(If you know or suspect a child is in danger of abuse or neglect, you can contact Child Welfare at 541-686-7555 or the police at 911 for emergencies or 541-682-5111 for non-emergencies.
- Triple P, a online program emphasizing positive parenting, available to parents or children insured through the Oregon Health Plan through Trillium Community Health.
- “Children Do Come With Directions,” a downloadable resource that provides basic information on parenting and child development.
- Vroom, a program full of tips and activities on how to incorporate brain-building moments into your child’s day.
24-Hour Hotlines from various organizations can help at any hour of the day.
- Womenspace Domestic Violence Services (800-281-2800)
- Sexual Assault Support Services (800-788-4727)
- Looking Glass Youth & Family Crisis Line (888-689-3111)
- White Bird Crisis Line (800-422-7558)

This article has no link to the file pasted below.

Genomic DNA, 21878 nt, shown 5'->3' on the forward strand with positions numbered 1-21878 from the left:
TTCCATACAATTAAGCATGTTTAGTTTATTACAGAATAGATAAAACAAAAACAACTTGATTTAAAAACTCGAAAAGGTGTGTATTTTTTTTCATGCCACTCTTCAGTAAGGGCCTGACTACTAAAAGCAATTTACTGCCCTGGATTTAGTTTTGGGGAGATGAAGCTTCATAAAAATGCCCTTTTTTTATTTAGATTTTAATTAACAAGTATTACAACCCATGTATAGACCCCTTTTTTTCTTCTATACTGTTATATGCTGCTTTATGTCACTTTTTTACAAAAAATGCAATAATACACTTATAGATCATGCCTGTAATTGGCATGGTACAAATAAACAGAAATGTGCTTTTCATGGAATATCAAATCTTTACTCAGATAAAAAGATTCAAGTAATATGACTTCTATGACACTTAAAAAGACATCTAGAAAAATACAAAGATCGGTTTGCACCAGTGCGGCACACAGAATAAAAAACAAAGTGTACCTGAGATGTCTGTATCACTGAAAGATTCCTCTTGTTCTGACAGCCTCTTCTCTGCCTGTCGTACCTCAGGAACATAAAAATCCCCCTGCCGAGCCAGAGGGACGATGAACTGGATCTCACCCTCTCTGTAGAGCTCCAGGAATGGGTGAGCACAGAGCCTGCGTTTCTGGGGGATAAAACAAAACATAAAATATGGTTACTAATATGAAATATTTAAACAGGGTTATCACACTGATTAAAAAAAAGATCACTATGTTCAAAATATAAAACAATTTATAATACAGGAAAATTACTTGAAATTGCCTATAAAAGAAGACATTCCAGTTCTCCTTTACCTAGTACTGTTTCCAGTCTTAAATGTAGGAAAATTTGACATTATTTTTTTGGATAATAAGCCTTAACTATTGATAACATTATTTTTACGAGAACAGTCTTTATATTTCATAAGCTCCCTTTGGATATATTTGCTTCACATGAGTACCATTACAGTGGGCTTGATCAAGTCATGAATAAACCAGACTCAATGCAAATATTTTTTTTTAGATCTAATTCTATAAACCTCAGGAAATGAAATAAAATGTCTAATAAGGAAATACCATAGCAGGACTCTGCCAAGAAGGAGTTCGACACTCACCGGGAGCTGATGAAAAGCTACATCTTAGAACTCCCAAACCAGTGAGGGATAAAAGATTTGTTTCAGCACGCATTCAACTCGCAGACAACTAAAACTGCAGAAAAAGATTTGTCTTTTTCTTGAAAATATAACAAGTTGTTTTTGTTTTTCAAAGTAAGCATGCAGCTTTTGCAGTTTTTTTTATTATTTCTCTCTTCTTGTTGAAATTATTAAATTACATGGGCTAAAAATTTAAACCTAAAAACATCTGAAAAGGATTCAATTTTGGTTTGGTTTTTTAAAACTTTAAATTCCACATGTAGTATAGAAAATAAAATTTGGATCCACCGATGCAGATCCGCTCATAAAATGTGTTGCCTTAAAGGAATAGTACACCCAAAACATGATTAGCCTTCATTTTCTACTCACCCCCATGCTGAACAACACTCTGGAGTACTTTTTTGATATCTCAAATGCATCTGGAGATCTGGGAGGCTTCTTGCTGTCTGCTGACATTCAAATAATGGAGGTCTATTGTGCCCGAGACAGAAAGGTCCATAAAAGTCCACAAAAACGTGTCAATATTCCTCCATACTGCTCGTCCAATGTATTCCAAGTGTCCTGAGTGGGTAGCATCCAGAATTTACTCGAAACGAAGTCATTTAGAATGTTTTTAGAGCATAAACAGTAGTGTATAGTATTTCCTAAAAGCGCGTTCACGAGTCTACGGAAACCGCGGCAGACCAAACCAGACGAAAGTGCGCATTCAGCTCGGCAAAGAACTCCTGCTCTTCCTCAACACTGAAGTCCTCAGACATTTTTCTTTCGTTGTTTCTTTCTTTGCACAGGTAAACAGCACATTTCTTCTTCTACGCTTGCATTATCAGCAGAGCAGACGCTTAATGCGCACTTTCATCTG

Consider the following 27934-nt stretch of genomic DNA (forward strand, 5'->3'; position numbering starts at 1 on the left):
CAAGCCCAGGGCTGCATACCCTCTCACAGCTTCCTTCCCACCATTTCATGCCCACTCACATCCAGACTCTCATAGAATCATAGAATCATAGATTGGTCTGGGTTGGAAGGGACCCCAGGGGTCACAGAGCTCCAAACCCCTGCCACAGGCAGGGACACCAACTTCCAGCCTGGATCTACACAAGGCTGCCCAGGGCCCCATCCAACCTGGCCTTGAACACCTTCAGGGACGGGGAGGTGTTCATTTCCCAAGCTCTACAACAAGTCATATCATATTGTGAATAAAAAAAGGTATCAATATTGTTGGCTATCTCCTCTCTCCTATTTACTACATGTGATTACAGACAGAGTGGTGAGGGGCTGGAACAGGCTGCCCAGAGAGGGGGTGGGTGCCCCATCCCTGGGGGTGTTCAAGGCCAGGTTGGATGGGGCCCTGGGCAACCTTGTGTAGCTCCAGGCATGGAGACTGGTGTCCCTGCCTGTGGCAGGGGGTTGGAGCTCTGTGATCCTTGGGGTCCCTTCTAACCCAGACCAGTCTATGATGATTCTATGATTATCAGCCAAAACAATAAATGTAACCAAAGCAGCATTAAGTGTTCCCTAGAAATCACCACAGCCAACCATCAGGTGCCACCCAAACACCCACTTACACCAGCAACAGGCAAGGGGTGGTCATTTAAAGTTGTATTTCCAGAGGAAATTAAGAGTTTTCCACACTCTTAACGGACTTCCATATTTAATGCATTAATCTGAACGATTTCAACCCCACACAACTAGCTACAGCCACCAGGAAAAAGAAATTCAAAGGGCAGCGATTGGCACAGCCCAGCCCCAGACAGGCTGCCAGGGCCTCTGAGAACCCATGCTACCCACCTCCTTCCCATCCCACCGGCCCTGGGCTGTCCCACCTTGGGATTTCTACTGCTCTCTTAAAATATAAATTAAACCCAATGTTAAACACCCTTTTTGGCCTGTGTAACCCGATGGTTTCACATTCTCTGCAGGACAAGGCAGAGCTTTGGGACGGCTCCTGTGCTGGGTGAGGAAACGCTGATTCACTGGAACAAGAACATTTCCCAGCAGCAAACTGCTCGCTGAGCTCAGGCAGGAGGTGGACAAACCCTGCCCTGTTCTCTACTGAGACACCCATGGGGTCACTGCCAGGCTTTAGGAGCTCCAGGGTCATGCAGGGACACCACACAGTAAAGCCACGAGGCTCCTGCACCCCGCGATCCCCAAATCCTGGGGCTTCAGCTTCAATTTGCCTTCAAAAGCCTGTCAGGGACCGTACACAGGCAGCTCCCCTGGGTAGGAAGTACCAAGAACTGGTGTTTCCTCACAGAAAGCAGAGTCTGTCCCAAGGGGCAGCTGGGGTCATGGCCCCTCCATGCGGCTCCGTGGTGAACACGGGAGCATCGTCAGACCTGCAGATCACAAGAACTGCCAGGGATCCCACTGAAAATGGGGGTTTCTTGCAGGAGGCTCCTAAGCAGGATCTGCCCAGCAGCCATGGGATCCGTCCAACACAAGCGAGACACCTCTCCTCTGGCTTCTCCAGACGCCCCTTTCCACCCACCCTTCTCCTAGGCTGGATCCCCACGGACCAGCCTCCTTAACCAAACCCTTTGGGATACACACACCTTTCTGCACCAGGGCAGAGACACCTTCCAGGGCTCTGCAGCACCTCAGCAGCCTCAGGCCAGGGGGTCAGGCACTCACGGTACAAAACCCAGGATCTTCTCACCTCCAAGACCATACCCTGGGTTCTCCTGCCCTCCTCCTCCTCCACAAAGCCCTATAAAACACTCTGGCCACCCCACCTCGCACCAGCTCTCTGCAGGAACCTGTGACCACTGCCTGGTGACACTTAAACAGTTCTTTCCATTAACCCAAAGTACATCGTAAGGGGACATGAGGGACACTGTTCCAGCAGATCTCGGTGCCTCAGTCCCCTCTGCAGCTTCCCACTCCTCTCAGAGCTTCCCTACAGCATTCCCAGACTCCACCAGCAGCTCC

211Info is a free, confidential hotline that connects callers to health and human services assistance. In Lane County, call 541-485-5211 or go online to 211info.org.
Centro Latino Americano, a bilingual, bicultural agency, offers services to Latino families.
Parenting Now! provides parents and educators the tools and resources to create and sustain healthy, safe environments for children. It also offers a searchable resource guide to help with everything from pregnancy to childcare to medical services.
The Relief Nursery in Eugene and Springfield prevents the cycle of child abuse and neglect through early intervention that focuses on building successful and resilient children, strengthening parents, and preserving families.